Ana, who becomes Dr. St. Cocaine, apparently had an injury to her nethers as a child, leaving a scar on her clitoris and labia, making it difficult for her, later in life, to orgasm. In fact, that was almost impossible for her until quite late into adulthood, but that didn’t stop her from using sex in the way her culture had taught her. It’s actually quite an interesting way to recount someone’s journey from clumsy fumblings to hard-core porn. Ana experienced no pleasure from her numerous sexual encounters, being essentially numb in her sex organs, so instead saw that sex, at least in high school, is currency. You can get a long way having lots of sex, if you’re a woman. Having a reputation as an “easy girl” made her socially popular, and she started hanging out with lots guys and partying (which she enjoyed). Ana is a bit of a mercenary, but life has made her this way. From using sex to build wealth in high school, she moves on to building wealth in adult entertainment, and does so shamelessly. As usual with Sex Criminals, no attempt is made to shame her for her sexual choices: quite the opposite.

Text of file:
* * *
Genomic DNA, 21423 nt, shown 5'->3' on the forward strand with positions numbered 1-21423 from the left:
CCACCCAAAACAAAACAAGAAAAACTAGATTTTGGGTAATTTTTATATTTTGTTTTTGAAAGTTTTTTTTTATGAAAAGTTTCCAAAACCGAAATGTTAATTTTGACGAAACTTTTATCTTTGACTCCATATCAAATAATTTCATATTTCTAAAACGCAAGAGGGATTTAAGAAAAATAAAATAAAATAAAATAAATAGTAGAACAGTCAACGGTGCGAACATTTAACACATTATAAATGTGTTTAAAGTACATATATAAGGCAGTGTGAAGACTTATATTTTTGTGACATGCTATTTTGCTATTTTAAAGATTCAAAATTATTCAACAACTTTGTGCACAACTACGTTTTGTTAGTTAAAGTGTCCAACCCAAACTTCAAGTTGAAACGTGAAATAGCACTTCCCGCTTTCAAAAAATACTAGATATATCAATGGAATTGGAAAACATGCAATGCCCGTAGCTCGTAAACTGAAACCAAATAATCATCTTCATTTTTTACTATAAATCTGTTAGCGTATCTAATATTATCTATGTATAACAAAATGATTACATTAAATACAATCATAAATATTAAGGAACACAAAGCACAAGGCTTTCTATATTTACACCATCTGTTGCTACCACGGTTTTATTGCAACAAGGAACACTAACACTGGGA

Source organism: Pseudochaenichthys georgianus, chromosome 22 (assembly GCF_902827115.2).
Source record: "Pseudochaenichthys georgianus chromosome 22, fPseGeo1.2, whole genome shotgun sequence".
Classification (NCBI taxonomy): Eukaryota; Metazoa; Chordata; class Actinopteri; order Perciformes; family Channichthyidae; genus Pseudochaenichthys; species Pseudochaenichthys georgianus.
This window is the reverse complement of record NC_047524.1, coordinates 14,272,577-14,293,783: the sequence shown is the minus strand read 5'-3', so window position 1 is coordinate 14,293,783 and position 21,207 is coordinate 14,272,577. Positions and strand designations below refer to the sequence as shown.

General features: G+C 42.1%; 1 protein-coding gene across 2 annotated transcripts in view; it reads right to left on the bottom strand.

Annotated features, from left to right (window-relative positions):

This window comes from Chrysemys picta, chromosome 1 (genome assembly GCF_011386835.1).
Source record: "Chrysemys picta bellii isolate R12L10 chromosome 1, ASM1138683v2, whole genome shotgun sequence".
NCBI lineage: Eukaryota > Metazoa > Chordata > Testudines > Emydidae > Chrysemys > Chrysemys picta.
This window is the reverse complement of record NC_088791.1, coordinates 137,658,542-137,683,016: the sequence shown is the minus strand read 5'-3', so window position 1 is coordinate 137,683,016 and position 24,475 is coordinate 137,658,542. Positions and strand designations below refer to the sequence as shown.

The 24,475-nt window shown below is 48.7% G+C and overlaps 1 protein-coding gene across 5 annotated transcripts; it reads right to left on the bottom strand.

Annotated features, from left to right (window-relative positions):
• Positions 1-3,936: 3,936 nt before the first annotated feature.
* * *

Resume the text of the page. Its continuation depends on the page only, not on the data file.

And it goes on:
Time went on, and Ana tries to make a go of it working mimic wage jobs and going to Community College and finding all soul-destroying and dull. Then she walks into a strip club, which she quickly realizes is her ideal habitat. She can shake her body (as drawn, she does have a rather nice one) and grind against guys, an act from which she wouldn’t derive much pleasure at the best of times, but boy does she ever make money. Ana describes it all completely (and I should say appropriately) non-apologetically. She was raking in $1300 a week, partying every day and dong cocaine. Compare that to flipping burgers or working at a bookstore.

Porn, both in terms of film and modelling, was the next logical step. As Ana very reasonably says, “[You] make more than dancing and you make it faster.” It’s during a porn shoot that she experiences oral sex from a woman for the first time, and lo and behold, in the arms (or lips and tongue, I guess) of someone who actually knows what they’re doing, she has an orgasm. And discovers the quiet. Ever since then, Ana has been as fascinated by it as Suzy or Jon, and in her case, the discovery leads to her giving up cocaine, going back to school and trying to have as many orgasms as possible. (Sadly, she’s only been able to mange seventeen.)